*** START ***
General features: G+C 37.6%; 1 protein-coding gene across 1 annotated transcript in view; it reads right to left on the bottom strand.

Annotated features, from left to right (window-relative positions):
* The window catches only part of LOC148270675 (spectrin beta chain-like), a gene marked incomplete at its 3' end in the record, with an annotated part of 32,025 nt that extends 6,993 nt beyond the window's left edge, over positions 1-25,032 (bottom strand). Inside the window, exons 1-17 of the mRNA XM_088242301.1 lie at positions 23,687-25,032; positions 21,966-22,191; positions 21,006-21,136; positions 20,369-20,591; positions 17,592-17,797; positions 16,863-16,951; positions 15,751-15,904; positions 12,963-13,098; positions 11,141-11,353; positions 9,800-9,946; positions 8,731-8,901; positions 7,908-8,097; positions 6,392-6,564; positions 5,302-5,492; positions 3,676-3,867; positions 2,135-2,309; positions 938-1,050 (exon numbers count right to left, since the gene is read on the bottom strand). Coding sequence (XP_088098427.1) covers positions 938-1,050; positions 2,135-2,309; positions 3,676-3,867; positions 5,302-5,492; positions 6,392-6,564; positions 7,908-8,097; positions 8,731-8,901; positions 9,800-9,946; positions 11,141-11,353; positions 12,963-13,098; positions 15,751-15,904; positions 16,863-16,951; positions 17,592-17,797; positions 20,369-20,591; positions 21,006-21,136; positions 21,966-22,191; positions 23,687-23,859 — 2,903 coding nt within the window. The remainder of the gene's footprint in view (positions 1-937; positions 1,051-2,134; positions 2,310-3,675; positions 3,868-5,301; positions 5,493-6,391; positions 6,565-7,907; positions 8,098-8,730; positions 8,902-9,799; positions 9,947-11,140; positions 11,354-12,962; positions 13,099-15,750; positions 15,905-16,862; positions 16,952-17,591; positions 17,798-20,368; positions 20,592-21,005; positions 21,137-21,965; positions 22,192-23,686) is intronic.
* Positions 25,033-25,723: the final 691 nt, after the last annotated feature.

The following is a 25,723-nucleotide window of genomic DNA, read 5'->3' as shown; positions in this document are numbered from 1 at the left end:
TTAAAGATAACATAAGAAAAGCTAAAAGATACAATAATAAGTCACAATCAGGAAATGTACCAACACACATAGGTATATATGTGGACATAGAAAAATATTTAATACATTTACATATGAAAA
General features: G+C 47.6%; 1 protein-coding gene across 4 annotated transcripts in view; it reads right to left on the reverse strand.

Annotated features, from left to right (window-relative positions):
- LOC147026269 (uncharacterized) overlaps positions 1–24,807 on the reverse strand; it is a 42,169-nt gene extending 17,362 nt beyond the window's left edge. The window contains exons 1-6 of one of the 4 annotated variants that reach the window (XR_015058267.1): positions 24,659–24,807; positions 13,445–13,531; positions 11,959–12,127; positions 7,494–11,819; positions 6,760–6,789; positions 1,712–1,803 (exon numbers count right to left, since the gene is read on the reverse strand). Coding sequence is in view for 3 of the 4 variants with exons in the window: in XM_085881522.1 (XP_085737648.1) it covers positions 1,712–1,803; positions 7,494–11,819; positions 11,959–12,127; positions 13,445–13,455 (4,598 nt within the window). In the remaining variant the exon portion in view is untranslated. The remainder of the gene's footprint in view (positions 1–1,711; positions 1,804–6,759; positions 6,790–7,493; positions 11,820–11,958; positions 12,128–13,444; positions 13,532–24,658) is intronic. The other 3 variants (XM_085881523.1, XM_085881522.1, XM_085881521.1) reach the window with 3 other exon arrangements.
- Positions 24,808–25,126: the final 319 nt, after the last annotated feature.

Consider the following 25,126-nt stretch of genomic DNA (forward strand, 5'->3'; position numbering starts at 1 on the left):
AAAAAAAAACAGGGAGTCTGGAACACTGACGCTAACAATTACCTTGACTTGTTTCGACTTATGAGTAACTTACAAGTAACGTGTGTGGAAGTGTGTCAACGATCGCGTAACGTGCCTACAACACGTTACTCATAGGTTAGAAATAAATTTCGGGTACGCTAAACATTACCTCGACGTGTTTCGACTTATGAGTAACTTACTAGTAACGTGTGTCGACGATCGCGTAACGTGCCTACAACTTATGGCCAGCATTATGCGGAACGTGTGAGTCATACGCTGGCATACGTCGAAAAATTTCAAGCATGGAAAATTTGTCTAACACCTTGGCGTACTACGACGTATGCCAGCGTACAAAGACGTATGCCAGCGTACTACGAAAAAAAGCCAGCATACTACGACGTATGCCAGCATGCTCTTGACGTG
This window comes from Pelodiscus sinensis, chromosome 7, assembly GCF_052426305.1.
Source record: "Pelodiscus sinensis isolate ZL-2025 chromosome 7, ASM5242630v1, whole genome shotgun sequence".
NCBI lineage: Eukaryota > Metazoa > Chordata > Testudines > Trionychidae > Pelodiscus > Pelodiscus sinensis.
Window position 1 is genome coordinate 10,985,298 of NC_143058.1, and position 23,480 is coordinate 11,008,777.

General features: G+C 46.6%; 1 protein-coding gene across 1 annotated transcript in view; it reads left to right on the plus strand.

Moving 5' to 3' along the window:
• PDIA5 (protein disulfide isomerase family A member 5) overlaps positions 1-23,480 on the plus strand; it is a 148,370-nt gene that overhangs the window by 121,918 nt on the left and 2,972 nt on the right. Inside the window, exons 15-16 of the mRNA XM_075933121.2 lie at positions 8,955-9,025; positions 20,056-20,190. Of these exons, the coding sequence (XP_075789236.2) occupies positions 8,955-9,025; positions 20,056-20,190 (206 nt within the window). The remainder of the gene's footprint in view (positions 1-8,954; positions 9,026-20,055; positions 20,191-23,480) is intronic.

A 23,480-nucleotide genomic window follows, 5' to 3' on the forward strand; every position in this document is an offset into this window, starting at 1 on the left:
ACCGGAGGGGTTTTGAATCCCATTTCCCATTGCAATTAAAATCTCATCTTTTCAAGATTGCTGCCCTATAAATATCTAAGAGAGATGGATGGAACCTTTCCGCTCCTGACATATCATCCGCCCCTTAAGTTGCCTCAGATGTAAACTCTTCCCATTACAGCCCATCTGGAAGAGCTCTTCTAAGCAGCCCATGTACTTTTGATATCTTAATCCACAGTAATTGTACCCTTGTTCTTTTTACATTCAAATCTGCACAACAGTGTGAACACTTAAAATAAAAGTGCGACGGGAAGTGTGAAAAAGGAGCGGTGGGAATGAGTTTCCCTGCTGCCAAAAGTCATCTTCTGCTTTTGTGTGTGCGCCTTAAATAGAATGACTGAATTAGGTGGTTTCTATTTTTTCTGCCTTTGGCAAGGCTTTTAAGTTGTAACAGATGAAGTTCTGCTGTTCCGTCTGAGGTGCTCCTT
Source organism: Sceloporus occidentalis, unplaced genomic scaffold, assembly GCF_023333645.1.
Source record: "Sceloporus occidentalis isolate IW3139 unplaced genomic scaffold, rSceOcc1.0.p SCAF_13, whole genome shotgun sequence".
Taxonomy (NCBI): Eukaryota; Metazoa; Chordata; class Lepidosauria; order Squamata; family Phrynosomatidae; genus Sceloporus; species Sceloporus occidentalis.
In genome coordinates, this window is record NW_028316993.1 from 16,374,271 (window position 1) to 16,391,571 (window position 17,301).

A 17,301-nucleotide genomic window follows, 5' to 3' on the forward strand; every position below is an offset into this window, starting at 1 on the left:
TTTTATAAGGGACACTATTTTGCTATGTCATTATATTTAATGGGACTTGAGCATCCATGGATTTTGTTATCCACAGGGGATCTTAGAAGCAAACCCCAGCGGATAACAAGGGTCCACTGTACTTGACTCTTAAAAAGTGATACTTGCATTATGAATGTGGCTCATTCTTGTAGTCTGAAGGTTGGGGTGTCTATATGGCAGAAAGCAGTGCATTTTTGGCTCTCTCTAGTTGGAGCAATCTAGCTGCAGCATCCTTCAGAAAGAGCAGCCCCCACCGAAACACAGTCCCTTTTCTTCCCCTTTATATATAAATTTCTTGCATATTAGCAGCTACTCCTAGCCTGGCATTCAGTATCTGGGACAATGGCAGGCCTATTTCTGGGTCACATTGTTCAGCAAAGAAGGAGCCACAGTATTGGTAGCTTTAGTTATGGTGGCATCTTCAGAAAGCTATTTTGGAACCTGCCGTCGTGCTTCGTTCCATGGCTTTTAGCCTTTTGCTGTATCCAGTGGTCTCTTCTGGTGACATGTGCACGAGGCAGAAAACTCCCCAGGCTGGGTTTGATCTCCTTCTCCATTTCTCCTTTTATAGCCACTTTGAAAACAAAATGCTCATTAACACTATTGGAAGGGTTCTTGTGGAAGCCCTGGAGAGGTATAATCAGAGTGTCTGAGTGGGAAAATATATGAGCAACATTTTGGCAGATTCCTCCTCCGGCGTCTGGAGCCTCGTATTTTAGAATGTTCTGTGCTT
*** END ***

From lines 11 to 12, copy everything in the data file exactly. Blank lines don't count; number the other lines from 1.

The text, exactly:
Consider the following 25,126-nt stretch of genomic DNA (forward strand, 5'->3'; position numbering starts at 1 on the left):
AAAAAAAAACAGGGAGTCTGGAACACTGACGCTAACAATTACCTTGACTTGTTTCGACTTATGAGTAACTTACAAGTAACGTGTGTGGAAGTGTGTCAACGATCGCGTAACGTGCCTACAACACGTTACTCATAGGTTAGAAATAAATTTCGGGTACGCTAAACATTACCTCGACGTGTTTCGACTTATGAGTAACTTACTAGTAACGTGTGTCGACGATCGCGTAACGTGCCTACAACTTATGGCCAGCATTATGCGGAACGTGTGAGTCATACGCTGGCATACGTCGAAAAATTTCAAGCATGGAAAATTTGTCTAACACCTTGGCGTACTACGACGTATGCCAGCGTACAAAGACGTATGCCAGCGTACTACGAAAAAAAGCCAGCATACTACGACGTATGCCAGCATGCTCTTGACGTG